https://shamit8.files.wordpress.com/2014/11/options-futures-and-other-derivatives-8th-john.pdf
pages 280-314. You will notice some difference in presentation and notation. I assure you that there is pretty much zero information loss between your pure-maths-heavy intro and Hull.

If your top quants seriously talk about sigma algebras, then no wonder your division has gone downhill. Get out of there.

Otoh, if you mean that you want to learn more about probability, you are better off picking some introduction to probability textbook. Here is one, and there are thousands just like it:
http://vfu.bg/en/e-Learning/Math--Bertsekas_Tsitsiklis_Introduction_to_probability.pdf



"There is a SIX am?" -- Arthur

ChicagoHFT


Total Posts: 5
Joined: May 2018
 
Posted: 2018-06-12 06:07
Well I didn't talk about machine learning in particular because that are many aspects of the trade and I didn't focus on that part. But sure, the wizards all use the very popular tensor flow in their cluster computation engines. Which naturally asks, what is a tensor? The proper introduction is in abstract algebra in modules and ring theory. I've seen the teach yourself tensor flow in 30 days style books, and they are more of a monkey see monkey do style. Good enough for simple stuff like learning python, but woefully inadequate for a subject of this nature. They will gave the bare minimum discussion on homomorphisms and kronecker product. Enough to code it up and write the examples, not enough to innovate on real world market data. And the real books all assume that you have a proper mathematical foundation from chapter 1.

In summary, pricing requires analysis, which cover things like measure theory, Stieltjes integration and Ito.

Machine learning requires abstract algebra as discussed above.

It is only seeing supposed experts struggle and swim in circles that I realize the importance of understanding. If you are fortunate enough to work under someone who knows all of this then you may just hold your nose and pray he has the plan and blindly follow him.

Strange


Total Posts: 1436
Joined: Jun 2004
 
Posted: 2018-06-12 06:37
"No, employers are happy to take anybody who is reasonably technical, smart, hungry and doesn't smell. In reality, most employers will settle for three out of four of those. And there are plenty of people who are two out of four who still find jobs."

Frankly, I am one out of four and even that is because I am trying to lose weight. There are plenty of people in this business who can barely boast subcortical functions and yet are pretty senior.

I have seen a few very talented mathematicians that failed to develop the required market intuition and never progressed beyond very junior levels. Similarly, borderline retards who can barely remember basic linear algebra (e.g. yours truly) seem to have done all right. My impression is that a lot of success in this business is knowing what you don't know and how to delegate or ask for advice, where to look things up etc. That's especially true in trading - most traders/PMs are surrounded by super-bright technical people that can be consulted whenever you need to solve a specific problem.

I don't interest myself in 'why?'. I think more often in terms of 'when?'...sometimes 'where?'. And always how much?'

ronin


Total Posts: 340
Joined: May 2006
 
Posted: 2018-06-12 10:16
@chicagohft,

Just a brief anecdote. I grew up in central Europe, where the approach to schooling was a bit similar to what you have in mind. Solid grounding is the key to everything.

So when we were about 14, we had this course "Introduction to Computer Programming". By that time, I was already a little hacker. Me and my firends were coding silly arcade-type games in c, and I was looking into c++. I was struggling to get the feel for object oriented programming. So I was quite looking forward to that course.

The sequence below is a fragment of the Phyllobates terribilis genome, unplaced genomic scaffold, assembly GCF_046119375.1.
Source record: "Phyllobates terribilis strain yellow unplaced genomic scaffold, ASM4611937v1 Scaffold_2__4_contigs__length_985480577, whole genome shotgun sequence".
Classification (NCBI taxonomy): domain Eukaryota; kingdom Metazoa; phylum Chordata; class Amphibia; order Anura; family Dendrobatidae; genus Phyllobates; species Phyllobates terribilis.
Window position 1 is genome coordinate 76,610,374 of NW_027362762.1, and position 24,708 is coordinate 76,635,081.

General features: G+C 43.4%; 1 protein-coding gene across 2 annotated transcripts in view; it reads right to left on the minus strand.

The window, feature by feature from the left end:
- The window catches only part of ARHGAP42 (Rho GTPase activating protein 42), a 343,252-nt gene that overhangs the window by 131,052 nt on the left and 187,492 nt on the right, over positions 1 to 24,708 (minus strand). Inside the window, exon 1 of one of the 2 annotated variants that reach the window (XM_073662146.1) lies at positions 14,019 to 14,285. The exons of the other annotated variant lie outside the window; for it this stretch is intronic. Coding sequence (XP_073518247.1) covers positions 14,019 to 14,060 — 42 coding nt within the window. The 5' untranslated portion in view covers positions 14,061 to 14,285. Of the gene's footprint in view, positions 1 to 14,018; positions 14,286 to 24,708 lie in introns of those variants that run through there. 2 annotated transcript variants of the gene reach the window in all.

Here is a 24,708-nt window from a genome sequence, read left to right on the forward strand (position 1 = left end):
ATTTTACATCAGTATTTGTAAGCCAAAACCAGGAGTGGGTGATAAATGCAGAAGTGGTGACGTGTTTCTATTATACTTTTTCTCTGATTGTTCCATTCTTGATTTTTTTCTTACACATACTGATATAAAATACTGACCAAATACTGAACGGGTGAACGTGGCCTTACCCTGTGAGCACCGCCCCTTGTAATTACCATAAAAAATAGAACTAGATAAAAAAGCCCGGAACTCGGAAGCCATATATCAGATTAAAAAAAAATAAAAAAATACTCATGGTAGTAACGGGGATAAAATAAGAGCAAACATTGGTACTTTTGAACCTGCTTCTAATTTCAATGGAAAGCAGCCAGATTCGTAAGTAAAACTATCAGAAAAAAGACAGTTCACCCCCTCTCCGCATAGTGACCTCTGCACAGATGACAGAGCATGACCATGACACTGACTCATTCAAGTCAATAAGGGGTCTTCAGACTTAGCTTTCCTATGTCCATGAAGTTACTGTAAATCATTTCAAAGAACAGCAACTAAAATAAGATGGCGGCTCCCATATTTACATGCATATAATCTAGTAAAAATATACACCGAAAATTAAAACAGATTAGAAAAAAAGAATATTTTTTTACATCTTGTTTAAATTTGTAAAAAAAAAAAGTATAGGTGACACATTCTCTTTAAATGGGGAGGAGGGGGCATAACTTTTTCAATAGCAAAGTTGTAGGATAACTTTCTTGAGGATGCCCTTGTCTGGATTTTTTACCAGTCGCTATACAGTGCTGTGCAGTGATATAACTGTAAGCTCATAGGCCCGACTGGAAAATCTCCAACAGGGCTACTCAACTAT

The course? Well, in order to code, you need to know the ASCII code. But you can't just pull ASCII out of nowhere. So she decided to teach something called BSCII. Did you know there was a BSCII code? Me neither. I tried to google it now, but google doesn't know about it. Neither does Wikipedia. And yet, she spent the entire f****ing year teaching us the BSCII code. Because without that, how can you truly understand the ASCII code. And without that, forget about computer programming.

Of course we never got to any computer programming. We never even got to ASCII code. We just spent the entire year learning BSCII. And before you ask, the answer is no - I don't remember anything about BSCII any more.

Anyway, I had actually repressed that memory until you brought it back up now.

To come back to the main question.

> measure theory, Stieltjes integration
> abstract algebra in modules and ring theory

If you mention any of those to 90% of quants on the street, they won't know what you are talking about. No clue. Zero. Nada. Zilch. Doughnut.
9.99% of quants on the street might say something like "oh yeah, it rings a bell. But it was a loong time ago. I really don't remember anything about it now."
And then there is the 0.01% of quants that you seem to interact with. In all seriousness, it is not representative. You need to get out more.


"There is a SIX am?" -- Arthur

Jurassic


Total Posts: 152
Joined: Mar 2018
 
Posted: 2018-06-12 10:31
> If you mention any of those to 90% of quants on the street, they won't know what you are talking about. No clue. Zero. Nada. Zilch. Doughnut.

I find this surprising and amusing at the same time

ChicagoHFT


Total Posts: 5
Joined: May 2018
 
Posted: 2018-06-12 14:07
I don't know where you got your probabilities from, but I do agree that it is very consistent with the observation that 10% of the people produce the breakthroughs and innovations that drive the business and account for the majority of the profits. I have to admit I shake my head at de-emphasizing material that is actually covered in a junior undergraduate level. I'm not talking about functional analysis here...

This is not that high of a requirement but I am pleased that most don't know it. It means I will be better than 90% once I am done. I have personally interacted with the few good quants and also many bad quants. I have seen many incorrect projects and proposals that are created by people with incomplete knowledge.